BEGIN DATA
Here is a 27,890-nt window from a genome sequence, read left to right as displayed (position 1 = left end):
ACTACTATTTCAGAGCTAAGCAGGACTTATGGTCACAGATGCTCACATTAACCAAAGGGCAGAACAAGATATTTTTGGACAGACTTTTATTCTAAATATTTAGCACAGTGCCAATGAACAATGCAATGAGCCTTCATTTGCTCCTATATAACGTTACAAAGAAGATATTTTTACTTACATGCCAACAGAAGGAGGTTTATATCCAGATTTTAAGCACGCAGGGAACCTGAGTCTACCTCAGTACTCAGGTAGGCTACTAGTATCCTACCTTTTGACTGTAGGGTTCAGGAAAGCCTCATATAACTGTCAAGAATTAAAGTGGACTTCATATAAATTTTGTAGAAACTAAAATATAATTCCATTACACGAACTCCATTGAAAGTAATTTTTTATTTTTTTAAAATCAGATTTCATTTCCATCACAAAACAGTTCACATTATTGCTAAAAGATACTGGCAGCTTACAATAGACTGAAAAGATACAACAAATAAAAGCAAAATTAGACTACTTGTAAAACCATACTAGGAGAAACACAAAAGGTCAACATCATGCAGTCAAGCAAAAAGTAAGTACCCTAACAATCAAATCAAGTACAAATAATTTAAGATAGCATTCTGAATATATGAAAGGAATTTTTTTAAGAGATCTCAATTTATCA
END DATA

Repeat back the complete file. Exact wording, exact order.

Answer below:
Here is a 27,890-nt window from a genome sequence, read left to right as displayed (position 1 = left end):
ACTACTATTTCAGAGCTAAGCAGGACTTATGGTCACAGATGCTCACATTAACCAAAGGGCAGAACAAGATATTTTTGGACAGACTTTTATTCTAAATATTTAGCACAGTGCCAATGAACAATGCAATGAGCCTTCATTTGCTCCTATATAACGTTACAAAGAAGATATTTTTACTTACATGCCAACAGAAGGAGGTTTATATCCAGATTTTAAGCACGCAGGGAACCTGAGTCTACCTCAGTACTCAGGTAGGCTACTAGTATCCTACCTTTTGACTGTAGGGTTCAGGAAAGCCTCATATAACTGTCAAGAATTAAAGTGGACTTCATATAAATTTTGTAGAAACTAAAATATAATTCCATTACACGAACTCCATTGAAAGTAATTTTTTATTTTTTTAAAATCAGATTTCATTTCCATCACAAAACAGTTCACATTATTGCTAAAAGATACTGGCAGCTTACAATAGACTGAAAAGATACAACAAATAAAAGCAAAATTAGACTACTTGTAAAACCATACTAGGAGAAACACAAAAGGTCAACATCATGCAGTCAAGCAAAAAGTAAGTACCCTAACAATCAAATCAAGTACAAATAATTTAAGATAGCATTCTGAATATATGAAAGGAATTTTTTTAAGAGATCTCAATTTATCA